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there is always something (why I shoot film)

There are maybe ten shots left on the roll. Outside the metro, a collection of pigeons sit on minuscule ledges above two old men. They talk as all old men do, with operatic waves of their hands, sour expressions, belly laughs, eventually scratching their chins as they stare off at nothing in particular. I am pretending to take pictures of something near them, then swing across when they are not looking to shoot a few frames. At one point I surrender to the afternoon and move on.

And now, the courtyard that leads to the film lab. A great old building rests here, a school of architecture where students mill around dressed in black sucking on cigarettes with giant portfolios tucked under their arms. A young man approaches me. I am ready to tell him I have no idea what he is saying, but he wants to know where the film lab is. I jut my chin, telling him the door is just beyond a few bushes. He nods his thanks.

There are screens set up in a jagged line, sheathed in filthy white plastic to …

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A woman sits on a scrap of cardboard on the cold, wet floor. Her head is wrapped in a scarf. A boy, not older than two teeters on short legs, hands stretching out as people pass. His tiny palms are filthy from the dirt and wet grime in this tunnel. I pass them, as I have countless times. She has new shoes. They have Chanel logos on them, and are crusted with rhinestones. The pink of the slippers is barely visible past the tiny sparkles.

She could be in her thirties or she could be barely twenty and I would not know the difference. She appears with different children on random days. It is entirely possible that none of them are hers. There are stories upon stories about gypsies renting children to panhandle with, and there is nothing to suggest they are untrue.

Her shoes are clean under the flickering fluorescent lights. The boy has toys spread across the wobbly stones, a tricycle, a pail, a shovel. It feels more like a messy living room than the way to cross beneath a six-lane street.




When I was a boy, about the same age as E my parents told me about my middle name. I did not know it before then. They also told me I should stop picking my nose. They told me I did not need to carry a dictionary to school every day. Then, they told me I was part gypsy. In truth, this was a fabrication. Maybe it was a bit of creative parenting that backfired. I began climbing on top of my school desk the next day, dancing in circles, spinning wildly as the other children looked on in fear and shock, and then bland encouragement.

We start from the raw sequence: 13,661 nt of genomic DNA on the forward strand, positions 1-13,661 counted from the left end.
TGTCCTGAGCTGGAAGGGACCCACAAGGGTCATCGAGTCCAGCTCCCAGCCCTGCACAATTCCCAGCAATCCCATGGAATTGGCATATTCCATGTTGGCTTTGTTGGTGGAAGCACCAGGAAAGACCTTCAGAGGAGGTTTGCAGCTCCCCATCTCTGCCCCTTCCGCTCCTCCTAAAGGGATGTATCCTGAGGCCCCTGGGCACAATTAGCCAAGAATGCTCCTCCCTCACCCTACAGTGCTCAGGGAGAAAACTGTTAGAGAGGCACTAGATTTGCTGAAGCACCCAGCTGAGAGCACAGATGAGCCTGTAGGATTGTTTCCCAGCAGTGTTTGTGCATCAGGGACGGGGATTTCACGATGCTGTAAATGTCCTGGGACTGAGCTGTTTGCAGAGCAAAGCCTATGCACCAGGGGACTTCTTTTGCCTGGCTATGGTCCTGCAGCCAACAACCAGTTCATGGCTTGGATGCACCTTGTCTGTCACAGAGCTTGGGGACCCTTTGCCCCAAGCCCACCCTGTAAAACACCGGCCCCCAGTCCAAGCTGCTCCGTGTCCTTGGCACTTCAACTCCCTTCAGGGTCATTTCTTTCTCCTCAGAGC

I liked the idea of being part gypsy. It felt like a wild vein ran through me, a reckless one, a fierce and mysterious one. If I had some gypsy blood, then I could probably put a curse on someone. I remember thinking that, being the smallest kid in the class. I learned about the evil eye and how you had to be careful. If you used it on someone that was innocent, the eye reflected back on you. Whatever ills you wished on them would actually happen to you instead. I felt great power, and that I needed to use it wisely.

Later in life, I understood it was all fantasy, a joke on a gullible child with an active imagination. I felt less interesting after that, less special.

When I came to Moscow that very first time, there were gypsies on Red Square. Boys ran with no shoes on in the warm sun, blurting a few words of English to me, hands always outstretched. They never walked, always ran. No one was giving them money. The policemen ignored them.


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